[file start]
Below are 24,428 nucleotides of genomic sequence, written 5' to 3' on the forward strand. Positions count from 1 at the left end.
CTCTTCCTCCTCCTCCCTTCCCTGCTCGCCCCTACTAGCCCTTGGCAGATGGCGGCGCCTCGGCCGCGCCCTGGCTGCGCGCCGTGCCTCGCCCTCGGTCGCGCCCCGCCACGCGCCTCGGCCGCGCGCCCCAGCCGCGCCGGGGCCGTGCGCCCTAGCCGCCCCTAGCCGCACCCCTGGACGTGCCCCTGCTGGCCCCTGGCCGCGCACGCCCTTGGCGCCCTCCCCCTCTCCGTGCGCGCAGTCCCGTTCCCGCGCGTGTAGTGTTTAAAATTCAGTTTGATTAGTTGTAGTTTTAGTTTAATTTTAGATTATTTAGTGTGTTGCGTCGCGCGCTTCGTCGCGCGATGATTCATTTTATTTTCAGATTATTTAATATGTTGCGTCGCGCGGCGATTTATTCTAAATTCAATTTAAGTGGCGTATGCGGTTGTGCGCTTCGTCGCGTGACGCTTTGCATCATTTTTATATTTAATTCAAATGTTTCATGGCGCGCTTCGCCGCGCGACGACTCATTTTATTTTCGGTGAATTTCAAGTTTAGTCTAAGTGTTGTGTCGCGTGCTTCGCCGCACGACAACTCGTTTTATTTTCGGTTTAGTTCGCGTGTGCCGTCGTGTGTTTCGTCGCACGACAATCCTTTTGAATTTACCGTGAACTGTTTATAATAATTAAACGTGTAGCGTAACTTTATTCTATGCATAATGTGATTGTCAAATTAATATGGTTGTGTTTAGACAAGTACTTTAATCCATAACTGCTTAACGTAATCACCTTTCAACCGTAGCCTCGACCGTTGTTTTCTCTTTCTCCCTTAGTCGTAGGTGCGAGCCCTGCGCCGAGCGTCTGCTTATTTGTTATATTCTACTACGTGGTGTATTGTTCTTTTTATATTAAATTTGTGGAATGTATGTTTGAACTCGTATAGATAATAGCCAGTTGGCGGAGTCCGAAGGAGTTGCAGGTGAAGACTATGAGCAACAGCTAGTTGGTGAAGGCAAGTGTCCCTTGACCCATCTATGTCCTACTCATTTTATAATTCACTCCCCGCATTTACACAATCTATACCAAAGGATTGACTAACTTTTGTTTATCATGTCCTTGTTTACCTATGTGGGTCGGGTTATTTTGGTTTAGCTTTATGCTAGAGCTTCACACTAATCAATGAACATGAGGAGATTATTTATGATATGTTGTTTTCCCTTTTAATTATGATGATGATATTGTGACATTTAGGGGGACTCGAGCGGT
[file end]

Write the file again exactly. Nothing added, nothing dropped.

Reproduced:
Below are 24,428 nucleotides of genomic sequence, written 5' to 3' on the forward strand. Positions count from 1 at the left end.
CTCTTCCTCCTCCTCCCTTCCCTGCTCGCCCCTACTAGCCCTTGGCAGATGGCGGCGCCTCGGCCGCGCCCTGGCTGCGCGCCGTGCCTCGCCCTCGGTCGCGCCCCGCCACGCGCCTCGGCCGCGCGCCCCAGCCGCGCCGGGGCCGTGCGCCCTAGCCGCCCCTAGCCGCACCCCTGGACGTGCCCCTGCTGGCCCCTGGCCGCGCACGCCCTTGGCGCCCTCCCCCTCTCCGTGCGCGCAGTCCCGTTCCCGCGCGTGTAGTGTTTAAAATTCAGTTTGATTAGTTGTAGTTTTAGTTTAATTTTAGATTATTTAGTGTGTTGCGTCGCGCGCTTCGTCGCGCGATGATTCATTTTATTTTCAGATTATTTAATATGTTGCGTCGCGCGGCGATTTATTCTAAATTCAATTTAAGTGGCGTATGCGGTTGTGCGCTTCGTCGCGTGACGCTTTGCATCATTTTTATATTTAATTCAAATGTTTCATGGCGCGCTTCGCCGCGCGACGACTCATTTTATTTTCGGTGAATTTCAAGTTTAGTCTAAGTGTTGTGTCGCGTGCTTCGCCGCACGACAACTCGTTTTATTTTCGGTTTAGTTCGCGTGTGCCGTCGTGTGTTTCGTCGCACGACAATCCTTTTGAATTTACCGTGAACTGTTTATAATAATTAAACGTGTAGCGTAACTTTATTCTATGCATAATGTGATTGTCAAATTAATATGGTTGTGTTTAGACAAGTACTTTAATCCATAACTGCTTAACGTAATCACCTTTCAACCGTAGCCTCGACCGTTGTTTTCTCTTTCTCCCTTAGTCGTAGGTGCGAGCCCTGCGCCGAGCGTCTGCTTATTTGTTATATTCTACTACGTGGTGTATTGTTCTTTTTATATTAAATTTGTGGAATGTATGTTTGAACTCGTATAGATAATAGCCAGTTGGCGGAGTCCGAAGGAGTTGCAGGTGAAGACTATGAGCAACAGCTAGTTGGTGAAGGCAAGTGTCCCTTGACCCATCTATGTCCTACTCATTTTATAATTCACTCCCCGCATTTACACAATCTATACCAAAGGATTGACTAACTTTTGTTTATCATGTCCTTGTTTACCTATGTGGGTCGGGTTATTTTGGTTTAGCTTTATGCTAGAGCTTCACACTAATCAATGAACATGAGGAGATTATTTATGATATGTTGTTTTCCCTTTTAATTATGATGATGATATTGTGACATTTAGGGGGACTCGAGCGGT